God dealt with me a couple of years ago about praying for my parents & in-laws. I didn’t feel able to do it. My parents & mother in-law were incredibly cruel to me, & frankly I didn’t much care about any of them. Once I started thinking about them, I felt some pity for them. My mother was abused by her mother, which is why she turned narcissistic I believe. My father wasn’t abused, but had a terrible traumatic brain injury at only 15 that I believe may be at the root of his narcissism. His behavior changed after it. That TBI has given him many health problems. My mother in-law had a very sad upbringing & many difficult years married to my father in-law. Thinking about such things plus the other things I have mentioned above their behavior has caused stirred up pity in me for them. I now pray for my parents & in-laws daily, & even set up reminders on my cell phone so I don’t forget. Not knowing what they need specifically, I simply ask God to save them, meet all of their needs & bless them. Praying this way I hope has been a blessing to them, but at the very least, it feels good to me. It shows me that try as they might, they haven’t destroyed my good heart.
Feeling pity for narcissists isn’t always necessary & certainly isn’t easy. However, it can benefit you by enabling you to pray for them.
4 responses to “Feeling Sorry For Narcissists”
Agree. I understand that my mother is a narc and hurt me because she is a wounded person herself (not that you would know it!) but it just doesn’t make any difference to me at the moment – at this stage in my healing because I am too angry. “You were no doubt invalidated enough by your narcissistic parent- don’t do it to yourself too!” – this is so true. I am now aware that I do this to myself – my mother’s voice is very much in my head and now that I am aware of it, I fight against it. I understand the pity, and pity her I do for lots of things but like you say, it doesn’t let her off the hook at all! x
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There is nothing wrong with being too angry to pity her! I’ve been in that stage myself. Pretty sure it’s a normal part of the healing process. It doesn’t last forever (even though it sure feels like it will when you’re going through it).
That’s rough when you invalidate yourself! Also done that one myself. It’s good you’re aware & fighting it! You don’t deserve that kind of treatment from anyone, including yourself.
No way.. pitying a narcissist never lets one off the hook. They choose to abuse- nothing can make that OK!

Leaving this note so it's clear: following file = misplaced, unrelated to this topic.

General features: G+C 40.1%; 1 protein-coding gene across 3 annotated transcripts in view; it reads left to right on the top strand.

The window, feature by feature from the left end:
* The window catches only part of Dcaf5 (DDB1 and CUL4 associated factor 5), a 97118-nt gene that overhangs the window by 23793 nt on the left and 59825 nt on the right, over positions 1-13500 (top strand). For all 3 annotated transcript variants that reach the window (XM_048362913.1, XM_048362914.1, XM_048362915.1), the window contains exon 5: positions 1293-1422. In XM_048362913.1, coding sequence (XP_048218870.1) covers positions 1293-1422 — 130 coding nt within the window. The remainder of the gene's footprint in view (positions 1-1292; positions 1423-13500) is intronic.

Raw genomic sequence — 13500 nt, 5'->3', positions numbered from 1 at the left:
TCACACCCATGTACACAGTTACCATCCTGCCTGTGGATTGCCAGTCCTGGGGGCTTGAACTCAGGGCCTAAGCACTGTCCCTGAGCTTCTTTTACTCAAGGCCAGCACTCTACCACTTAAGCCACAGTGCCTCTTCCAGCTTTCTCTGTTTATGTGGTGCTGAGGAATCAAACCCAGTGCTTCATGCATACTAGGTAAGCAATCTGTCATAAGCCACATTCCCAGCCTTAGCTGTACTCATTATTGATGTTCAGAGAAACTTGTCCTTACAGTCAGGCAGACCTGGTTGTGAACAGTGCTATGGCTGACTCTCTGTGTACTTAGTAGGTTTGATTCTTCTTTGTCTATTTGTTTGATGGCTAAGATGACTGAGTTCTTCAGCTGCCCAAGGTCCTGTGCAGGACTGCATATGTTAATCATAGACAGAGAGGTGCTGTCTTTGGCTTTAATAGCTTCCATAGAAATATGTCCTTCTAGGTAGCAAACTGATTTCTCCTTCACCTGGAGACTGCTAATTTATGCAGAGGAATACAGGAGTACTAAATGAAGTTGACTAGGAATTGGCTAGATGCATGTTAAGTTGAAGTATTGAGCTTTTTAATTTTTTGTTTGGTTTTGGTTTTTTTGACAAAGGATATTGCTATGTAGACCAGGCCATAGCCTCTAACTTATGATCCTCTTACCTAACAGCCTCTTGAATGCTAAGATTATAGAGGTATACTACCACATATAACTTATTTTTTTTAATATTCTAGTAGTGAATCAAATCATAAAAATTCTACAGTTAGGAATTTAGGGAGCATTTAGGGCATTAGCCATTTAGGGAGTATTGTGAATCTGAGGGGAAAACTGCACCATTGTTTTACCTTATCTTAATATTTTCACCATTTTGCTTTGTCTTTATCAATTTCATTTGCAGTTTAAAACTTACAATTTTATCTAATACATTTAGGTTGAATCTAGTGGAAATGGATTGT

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ou opened my eyes with another post in which you talked about how we downplay our pain. To me that is part of our “training” by our abusers to always think of others (principally them) first and ourselves last. That was a major turning point in my healing process. It allowed me to be angry about the abuse, which is a necessary and healthy part of the process. From anger I moved on to pity and now to sadness. I think of the many natural gifts God gave to my abusive parents and how they could have been used to make a wonderful life for themselves and their children and grandchildren. Instead they constructed lives filled with conflict, cruelty, and the drive for power and control over others. The waste is so painful to contemplate it’s almost overwhelming at times. I pray for my NM and her enablers in the hope that they will receive Jesus before it’s too late, knowing that God is all-powerful and wise and may yet bless them with a spirit of repentance. I do that because I finally know that nothing I did for them, or could do for them, will overcome the choices they have made. Only God can help them with that.
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There are so many emotions you go through with healing, aren’t there? It’s such a roller coaster!
It’s such a pity when these gifted people choose not to embrace those gifts but live a life of conflict & misery instead.
So very true.. only God can help them. It’s their choice if they receive that or not. You’ve prayed, you’ve tried to help, you’ve given them consequences for their actions.. you’ve obviously done your part. The rest is up to them.